Anyone who cares (I don’t) can scroll down my feed and find a poll that asked MLS fans (eh, who’m I kidding? It’s all Timbers people) if they’d rather win MLS Cup or the Supporters’ Shield. As always happens (I think), MLS Cup won that poll with bells on, and a huge middle finger flipped back at the Supporters’ Shield. I think I phrased it badly back then, or, rather, I might have reached a new conclusion at this point by thinking a little deeper. As I said then, I’d rather win the Shield (on the logic that, in the grand scheme, that would make for a happier season). I stand by that idea (see parentheses), too, because it’s true: if your team wins the Shield, you go home from regular season games happy way more often than not, because MLS. It's also the bigger accomplishment...and...definer of future...success. Shit. Shouldn't have picked that up this deep in. Don't worry...moving on. Most people will always view the team that wins MLS Cup as champion for the given season. And that’s fine. For all that, I have a separate thought.

How did I feel for most of Portland’s 2015 campaign? In a word, anxious. Seriously, had you asked most Timbers fans in August whether they thought their team would make the playoffs, they would have smiled bravely for five tics, said no, then started crying (seriously, I’m a little worried about us). Was it a good year? No, not really. I’ve heard great things about September through November, though, great things…

With that, it should be obvious that I’m not shitting on the idea of Seattle winning MLS Cup. As noted above, I think they’re as good for it as any team in MLS. What I am thinking, though, is that, next year, I will treat all three (real) trophies available to MLS Clubs (local Cups just…really?) as very different things, all while recognizing that any team that has all three within their realistic grasp at any time (e.g., FC Dallas 2015) is chasing greatness. The regular season – e.g., winning the Supporters’ Shield - will be one thing, while winning the U.S. Open Cup and winning MLS Cup will be nothing more or less than winning a tournament (with regular consistent rules; all good).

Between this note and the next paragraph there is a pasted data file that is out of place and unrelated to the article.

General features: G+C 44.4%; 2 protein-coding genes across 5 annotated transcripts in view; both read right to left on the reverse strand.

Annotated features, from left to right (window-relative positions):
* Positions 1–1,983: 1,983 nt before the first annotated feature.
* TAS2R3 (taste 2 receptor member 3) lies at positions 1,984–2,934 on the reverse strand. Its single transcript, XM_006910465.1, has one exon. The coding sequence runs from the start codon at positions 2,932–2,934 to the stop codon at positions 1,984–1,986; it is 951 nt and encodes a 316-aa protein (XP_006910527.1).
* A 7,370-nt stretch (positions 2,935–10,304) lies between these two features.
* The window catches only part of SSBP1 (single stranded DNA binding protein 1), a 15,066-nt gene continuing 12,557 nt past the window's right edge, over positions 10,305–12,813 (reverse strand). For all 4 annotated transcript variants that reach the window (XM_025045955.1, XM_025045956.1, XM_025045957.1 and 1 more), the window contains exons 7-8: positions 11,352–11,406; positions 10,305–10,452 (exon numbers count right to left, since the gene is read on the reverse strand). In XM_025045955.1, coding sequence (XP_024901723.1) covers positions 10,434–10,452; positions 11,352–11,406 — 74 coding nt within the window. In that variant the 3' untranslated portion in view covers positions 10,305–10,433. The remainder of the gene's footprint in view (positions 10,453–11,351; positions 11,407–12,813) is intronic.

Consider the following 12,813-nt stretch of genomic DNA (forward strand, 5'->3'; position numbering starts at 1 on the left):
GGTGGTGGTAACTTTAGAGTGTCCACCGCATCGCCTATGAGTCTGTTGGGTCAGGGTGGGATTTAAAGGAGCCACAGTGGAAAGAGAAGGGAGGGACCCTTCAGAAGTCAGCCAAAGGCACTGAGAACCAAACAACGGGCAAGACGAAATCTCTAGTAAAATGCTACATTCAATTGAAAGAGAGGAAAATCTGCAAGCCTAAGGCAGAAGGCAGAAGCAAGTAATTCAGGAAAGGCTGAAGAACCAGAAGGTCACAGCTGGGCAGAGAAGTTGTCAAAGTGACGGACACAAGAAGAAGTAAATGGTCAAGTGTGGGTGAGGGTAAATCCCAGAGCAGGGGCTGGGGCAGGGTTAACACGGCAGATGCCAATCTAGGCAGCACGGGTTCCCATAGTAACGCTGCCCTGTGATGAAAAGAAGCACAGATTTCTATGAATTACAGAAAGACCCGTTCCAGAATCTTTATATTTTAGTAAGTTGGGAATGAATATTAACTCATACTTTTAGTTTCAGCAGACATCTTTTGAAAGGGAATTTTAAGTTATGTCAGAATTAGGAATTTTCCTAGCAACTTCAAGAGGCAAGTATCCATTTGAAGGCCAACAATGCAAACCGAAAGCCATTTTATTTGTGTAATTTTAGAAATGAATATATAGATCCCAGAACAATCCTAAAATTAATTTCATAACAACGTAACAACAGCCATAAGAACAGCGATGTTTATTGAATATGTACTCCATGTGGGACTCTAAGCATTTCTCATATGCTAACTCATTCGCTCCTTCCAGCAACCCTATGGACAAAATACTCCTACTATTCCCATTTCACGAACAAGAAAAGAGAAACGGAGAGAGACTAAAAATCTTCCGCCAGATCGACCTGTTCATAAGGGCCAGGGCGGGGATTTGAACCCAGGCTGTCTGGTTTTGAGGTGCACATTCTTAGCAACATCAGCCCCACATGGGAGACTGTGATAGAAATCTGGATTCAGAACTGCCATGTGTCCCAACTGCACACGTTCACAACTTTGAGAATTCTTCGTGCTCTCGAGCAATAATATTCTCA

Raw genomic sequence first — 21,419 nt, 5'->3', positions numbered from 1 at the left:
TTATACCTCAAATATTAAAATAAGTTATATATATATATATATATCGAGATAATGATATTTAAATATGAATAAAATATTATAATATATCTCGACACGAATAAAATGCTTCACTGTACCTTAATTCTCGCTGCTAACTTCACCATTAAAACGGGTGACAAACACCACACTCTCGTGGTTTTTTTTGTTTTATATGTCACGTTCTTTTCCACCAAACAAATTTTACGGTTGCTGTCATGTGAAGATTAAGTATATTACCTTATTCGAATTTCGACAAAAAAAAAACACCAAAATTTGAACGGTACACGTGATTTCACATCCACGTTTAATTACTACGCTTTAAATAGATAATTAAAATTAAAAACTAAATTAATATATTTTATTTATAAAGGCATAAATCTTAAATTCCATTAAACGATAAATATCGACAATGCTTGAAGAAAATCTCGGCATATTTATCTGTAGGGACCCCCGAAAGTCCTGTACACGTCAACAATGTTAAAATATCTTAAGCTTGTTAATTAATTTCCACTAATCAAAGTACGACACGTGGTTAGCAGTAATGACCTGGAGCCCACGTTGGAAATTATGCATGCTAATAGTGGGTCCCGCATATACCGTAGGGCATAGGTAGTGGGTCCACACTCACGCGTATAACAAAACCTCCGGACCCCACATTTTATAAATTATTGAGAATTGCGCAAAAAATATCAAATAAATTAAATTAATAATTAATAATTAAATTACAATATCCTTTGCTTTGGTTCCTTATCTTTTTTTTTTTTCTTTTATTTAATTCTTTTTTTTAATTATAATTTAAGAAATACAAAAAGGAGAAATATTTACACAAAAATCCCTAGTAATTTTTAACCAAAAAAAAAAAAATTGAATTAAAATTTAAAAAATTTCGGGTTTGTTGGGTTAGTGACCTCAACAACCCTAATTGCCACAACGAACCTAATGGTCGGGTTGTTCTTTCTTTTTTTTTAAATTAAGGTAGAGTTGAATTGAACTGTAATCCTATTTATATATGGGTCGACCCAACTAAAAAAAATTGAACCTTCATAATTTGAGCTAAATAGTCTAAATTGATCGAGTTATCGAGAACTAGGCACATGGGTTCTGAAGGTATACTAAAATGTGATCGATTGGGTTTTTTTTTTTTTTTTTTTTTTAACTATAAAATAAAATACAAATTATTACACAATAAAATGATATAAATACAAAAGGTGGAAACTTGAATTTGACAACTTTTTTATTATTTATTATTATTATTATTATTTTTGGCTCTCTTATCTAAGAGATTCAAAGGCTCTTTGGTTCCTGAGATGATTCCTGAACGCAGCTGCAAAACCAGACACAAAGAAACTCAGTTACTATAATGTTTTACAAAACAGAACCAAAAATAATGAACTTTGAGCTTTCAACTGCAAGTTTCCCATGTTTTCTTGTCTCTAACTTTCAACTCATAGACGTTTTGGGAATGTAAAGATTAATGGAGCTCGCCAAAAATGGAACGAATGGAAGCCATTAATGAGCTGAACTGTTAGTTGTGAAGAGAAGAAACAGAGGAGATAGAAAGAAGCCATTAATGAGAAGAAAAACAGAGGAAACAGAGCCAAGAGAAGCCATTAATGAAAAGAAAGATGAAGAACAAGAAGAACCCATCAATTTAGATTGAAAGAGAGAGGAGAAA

And, assuming MLS clubs start winning the CONCACAF Champions League, I’ll have something else to manage. Pretty sure I have time on that one…

So, yeah, Seattle won tonight. And they deserved too. Donald Trump is president-elect, and he didn’t deserve that…

…the only thing that connects the two events above is that they happened in the same year. Is that the Mark of the Beast? Not sure…never seen it…

Anyway, again, next year: different focus for the regular season. It’s all about the Shield.